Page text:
Then again...I am up at ungodly hours of the night... frequently.
     
  20. gettheleadout

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    The question should be phrased to address the beginning of "personhood" instead of life. Ova and sperm are undoubtedly living, as are zygotes. (just saying)
     
  21. Eric01

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    I disagree, the ability to sustain one's own life independently should not be included in the definition of life. Otherwise mentally ******ed/handicapped individuals would not be considered alive.
     
  22. CodeBlu

    CodeBlu Dream Weaver
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    Sure GTLO, living and personhood are two different things.

    Personally, I don't put much merit into the whole...

    "A baby's life starts before conception bla bla bla"

    This is also why the catholic church doesn't condone masturbation. Doesn't want your future children to end up in an aloe vera kleenex.

    On youtube lately, I've seen an ad with a guy named Sergio who is a mormon and a scientist, who "wants to find out the truth". I agree that religion and science do not have to be mutually exclusive. But there should be some buffer like philosophy in the middle to mediate some tough battles. It's hard to argue with a logically sound premise and conclusion.
     
  23. CodeBlu

    CodeBlu Dream Weaver
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    Your argument doesn't follow any sort of logic. You're allowed to disagree. But mentally ******ed/handicapped individuals can be born just as healthy babies can.

    I am saying, in utero, aborting the fetus when it is able to live as a separate entity from the mother is when it is alive. Cuz without the mother, it wouldn't be alive. See the logic?
     
  24. aSagacious

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    That's exactly what I was trying to establish.

    Premise 1: It is immoral to 'kill' a 'human life'
    Premise 2: A 'human life' begins at '---'
    Conclusion: Therefore, we ought not abort after '---' occurs
     
  25. FattySlug

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    Can anyone post what ethic questions that have been asked or could be asked? We might as well spend time thinking about it while waiting for interview invites.
     
  26. CodeBlu

    CodeBlu Dream Weaver
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    I know :)

    I see what you did there.

    Premise 1: It is immoral to kill a human life.
    Premise 2: A human life begins when it is able to sustain itself separate from it's mother's placenta.
    Conclusion: Therefore.... (go for it saggy)
     
  27. CodeBlu

    CodeBlu Dream Weaver
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    That's what this thread is for... I've got 2 good books here... will post new ones when we exhaust the current one.
     
  28. aSagacious

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    I hate being put on the spot... I crumble under pressure :scared:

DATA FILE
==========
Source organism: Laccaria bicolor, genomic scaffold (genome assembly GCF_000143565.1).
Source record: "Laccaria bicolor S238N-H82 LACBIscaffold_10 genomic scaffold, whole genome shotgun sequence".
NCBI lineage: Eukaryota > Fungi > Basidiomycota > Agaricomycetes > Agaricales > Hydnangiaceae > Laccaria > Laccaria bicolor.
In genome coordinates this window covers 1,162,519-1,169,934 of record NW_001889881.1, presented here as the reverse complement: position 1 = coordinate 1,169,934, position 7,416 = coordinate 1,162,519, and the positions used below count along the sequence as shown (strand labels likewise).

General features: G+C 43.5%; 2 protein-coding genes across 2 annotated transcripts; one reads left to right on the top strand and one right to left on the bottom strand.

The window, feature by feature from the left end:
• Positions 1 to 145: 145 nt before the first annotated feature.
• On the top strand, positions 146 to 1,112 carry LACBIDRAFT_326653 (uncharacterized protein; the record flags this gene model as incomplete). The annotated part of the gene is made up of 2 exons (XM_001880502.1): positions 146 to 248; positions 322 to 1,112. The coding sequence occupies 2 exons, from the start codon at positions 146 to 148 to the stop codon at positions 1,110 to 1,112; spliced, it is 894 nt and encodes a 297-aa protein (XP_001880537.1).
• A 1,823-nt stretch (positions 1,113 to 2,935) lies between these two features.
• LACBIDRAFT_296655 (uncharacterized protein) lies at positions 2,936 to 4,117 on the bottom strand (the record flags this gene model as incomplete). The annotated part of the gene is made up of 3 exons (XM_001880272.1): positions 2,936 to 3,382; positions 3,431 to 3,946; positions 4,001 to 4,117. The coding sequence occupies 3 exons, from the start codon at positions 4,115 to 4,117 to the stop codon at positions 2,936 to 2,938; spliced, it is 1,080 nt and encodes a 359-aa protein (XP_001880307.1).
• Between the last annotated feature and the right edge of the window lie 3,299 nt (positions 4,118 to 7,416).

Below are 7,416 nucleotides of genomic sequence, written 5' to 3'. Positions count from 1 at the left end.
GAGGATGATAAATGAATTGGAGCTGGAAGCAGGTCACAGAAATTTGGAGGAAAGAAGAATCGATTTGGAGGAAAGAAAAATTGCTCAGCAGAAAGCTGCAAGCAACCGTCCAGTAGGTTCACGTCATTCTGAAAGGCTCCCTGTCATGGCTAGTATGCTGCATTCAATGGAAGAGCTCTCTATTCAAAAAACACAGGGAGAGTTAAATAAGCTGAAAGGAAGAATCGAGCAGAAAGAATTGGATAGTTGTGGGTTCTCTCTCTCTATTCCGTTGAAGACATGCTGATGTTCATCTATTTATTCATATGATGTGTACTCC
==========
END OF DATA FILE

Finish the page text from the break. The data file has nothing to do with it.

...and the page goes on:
29. Eric01

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    No the logic is then when a mentally handicapped person is born, they are unable to survive without assistance for the rest of their life. An unborn fetus also needs assistance sure, just as the mentally handicapped person, but does that mean they're not alive?
     
  30. FattySlug

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    I think I am gonna go with when the baby resemble a human abortion should not be allowed. When is that anyway? First trimester?
     
  31. aSagacious

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    Depends, even that definition is muddy. I personally think that newborn infants look like aliens with their enormous heads. :p
     
  32. CodeBlu

    CodeBlu Dream Weaver
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    You're losing sight of the objective... we're not saying to abort handicapped fetuses. We're talking about BASIC LIFE FUNCTIONS, breathing, circulating your own blood.

    I would say after week 16-18. But that's from my embryology class... depends on a variety of factors.
     
  33. CodeBlu

    CodeBlu Dream Weaver
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    You look like an ALIEN! :laugh:

    Fun fact though: Did you know that your eyeballs are the same size they were when you were born?
     
  34. FattySlug

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    Yea I know but we are many times forced to make arbitrary decisions. I don't think we can come up with any clear cut rule here. Anyone knows the current law on this?

    Edit: never mind just look it up and it varies from state to state. sounds complex.
     
  35. CodeBlu

    CodeBlu Dream Weaver
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    It's a gray area... sort of like when you have a 29 on the MCAT... vs a 31...

    30 is great. But 1 point higher is that much better.
     
  36. aSagacious

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    Hence the inherent impossibility of objectively answering ethical questions. ;)
     
  37. CodeBlu

    CodeBlu Dream Weaver
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    Here's my logic for answering an ethical question.

    Think out loud...

    1) State what you think the issue is and what needs to be addressed
    2) Present the pro side (agree)
    3) Present the con side (disagree)
    4) Synthesize a rule.

    Oh look... it's the MCAT writing sample. Maybe that's why they make us do it... :whistle:
     
  38. FattySlug

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    Would legalizing marijuana be a potential question? It's controversial but not ethical right?
     
  39. aSagacious

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    Well done... you've now unlocked the acheivement "MCAT Writing Like a Boss."